Wellington developer has big plans to transform equestrian industry

Somworry proposed development will ruin rural area

WELLINGTON, Fla. - A transformation is occurring in the village's rural equestrian area.

Long the quiet playground of the wealthy and elite, it's getting a major makeover from a group of equestrian developers who hope to create a major equestrian industry in Wellington whose impact may be felt countywide.

A proposed $80 million development, dubbed Equestrian Village, is the key to bringing in more visitors, businesses and jobs year-round rather than the three months out of the year when the village plays host to the Winter Equestrian Festival, said Mark Bellissimo, managing partner of the Wellington Equestrian Partners.

On the former site of the Palm Beach Polo stadium, which in its heyday attracted royalty and celebrities, the group plans to build a hotel, condominiums, shops, offices, a covered arena and show rings.

They hope to attract more sponsors, bring in more events and draw in more audiences.

"This has been a private club for too long," Bellissimo said. "We want to open this up to the public."

But some old-guard equestrians aren't letting it go up unchallenged. They contend that the major commercial development at the corner of Pierson Road and South Shore Boulevard would ruin the character of the equestrian community, ushering in the most dramatic changes ever to the area.

And a major war is brewing between two opposing groups of wealthy equestrians.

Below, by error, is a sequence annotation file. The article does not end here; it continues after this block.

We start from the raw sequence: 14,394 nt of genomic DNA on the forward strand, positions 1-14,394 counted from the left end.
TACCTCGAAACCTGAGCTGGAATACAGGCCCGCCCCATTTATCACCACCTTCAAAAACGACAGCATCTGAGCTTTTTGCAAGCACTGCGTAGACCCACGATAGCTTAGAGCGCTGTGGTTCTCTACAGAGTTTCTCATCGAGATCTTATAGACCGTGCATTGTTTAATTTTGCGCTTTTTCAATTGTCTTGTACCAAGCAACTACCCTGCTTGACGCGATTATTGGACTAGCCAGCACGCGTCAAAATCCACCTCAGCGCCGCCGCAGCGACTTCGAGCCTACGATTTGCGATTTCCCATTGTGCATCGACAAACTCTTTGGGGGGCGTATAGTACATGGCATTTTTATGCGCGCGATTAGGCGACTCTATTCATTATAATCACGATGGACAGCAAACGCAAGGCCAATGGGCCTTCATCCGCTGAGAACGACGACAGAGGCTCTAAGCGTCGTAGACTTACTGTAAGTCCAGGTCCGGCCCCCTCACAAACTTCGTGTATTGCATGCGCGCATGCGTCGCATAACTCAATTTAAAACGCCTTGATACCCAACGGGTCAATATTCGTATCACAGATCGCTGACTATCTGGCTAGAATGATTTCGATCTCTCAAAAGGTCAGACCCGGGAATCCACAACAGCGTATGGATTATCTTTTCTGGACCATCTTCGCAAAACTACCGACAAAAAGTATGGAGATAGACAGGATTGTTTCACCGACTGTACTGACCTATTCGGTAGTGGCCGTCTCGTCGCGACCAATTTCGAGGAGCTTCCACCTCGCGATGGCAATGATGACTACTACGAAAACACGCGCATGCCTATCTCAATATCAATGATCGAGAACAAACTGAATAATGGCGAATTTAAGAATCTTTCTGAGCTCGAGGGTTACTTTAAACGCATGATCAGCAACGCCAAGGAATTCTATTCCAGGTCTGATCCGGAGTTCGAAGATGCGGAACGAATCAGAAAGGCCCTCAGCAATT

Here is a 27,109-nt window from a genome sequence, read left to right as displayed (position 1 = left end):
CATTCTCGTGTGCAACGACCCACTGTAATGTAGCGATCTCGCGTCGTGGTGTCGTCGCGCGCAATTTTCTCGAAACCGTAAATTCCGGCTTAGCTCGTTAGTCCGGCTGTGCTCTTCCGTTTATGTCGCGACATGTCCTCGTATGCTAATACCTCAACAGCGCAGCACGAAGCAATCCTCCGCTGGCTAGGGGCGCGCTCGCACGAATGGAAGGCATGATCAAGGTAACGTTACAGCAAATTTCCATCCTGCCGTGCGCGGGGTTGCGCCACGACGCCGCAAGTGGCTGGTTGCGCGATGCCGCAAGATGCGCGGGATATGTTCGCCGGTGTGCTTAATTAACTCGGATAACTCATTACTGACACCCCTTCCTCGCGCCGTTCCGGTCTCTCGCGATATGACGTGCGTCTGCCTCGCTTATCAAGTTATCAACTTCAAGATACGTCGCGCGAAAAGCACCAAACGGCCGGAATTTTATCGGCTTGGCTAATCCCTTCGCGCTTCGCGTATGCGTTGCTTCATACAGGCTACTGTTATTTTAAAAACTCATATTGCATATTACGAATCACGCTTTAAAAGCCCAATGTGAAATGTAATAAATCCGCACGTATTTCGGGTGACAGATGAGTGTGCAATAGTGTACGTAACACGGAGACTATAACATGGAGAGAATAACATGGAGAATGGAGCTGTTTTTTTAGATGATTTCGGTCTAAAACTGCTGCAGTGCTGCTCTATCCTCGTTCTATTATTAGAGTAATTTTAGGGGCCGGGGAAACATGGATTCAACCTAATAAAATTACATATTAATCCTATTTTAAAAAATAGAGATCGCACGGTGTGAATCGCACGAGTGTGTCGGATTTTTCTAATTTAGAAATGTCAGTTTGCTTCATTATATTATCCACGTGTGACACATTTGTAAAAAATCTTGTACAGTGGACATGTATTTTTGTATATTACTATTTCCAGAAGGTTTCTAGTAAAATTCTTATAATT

"There are other areas of Wellington where those things need to take place," said Mat Forrest, executive director of the Wellington Equestrian Alliance, which recently reformed after being dormant for several years to fight Bellissimo's development plans. "They don't need to take place in a rural equestrian area."

They argue the hotel-retail complex is nothing like what was envisioned for the area – open space, low-density development and two-lane roads.

While the alliance is scathing about the commercial aspects of the planned development, it welcomes the new equestrian facilities the partners are putting up on a former polo field. The covered arena and show rings will be the location of a new major dressage horse show.

So the detractors of the proposed hotel at the same time praise Bellissimo and his partners for their efforts since they bought up most of the equestrian facilities and land in Wellington five years ago.

The equestrian industry has seen significant growth as the partners invested millions in updating show grounds at the Palm Beach International Equestrian Center and expanding the Winter Equestrian Festival, a series of horse show competitions, from seven weeks to 12 weeks.

A June report by the nonprofit Palm Beach County Sports Commission on the economic impact of the Winter Equestrian Festival, run by Bellissimo and his partners, found that more than $120 million was spent by visitors during 2011's Winter Equestrian Festival. Five years ago, that number was $57 million.

Some 47,139 overnight hotel stays were booked in 2011 in connection with the equestrian festival.

If Bellissimo is allowed to build his development, others may follow his lead and request similar large commercial enterprises on the large stretches of open land available in the equestrian preserve, said Michael Whitlow, a Wellington Equestrian Preserve board member.

"My primary concern is protection," he said.

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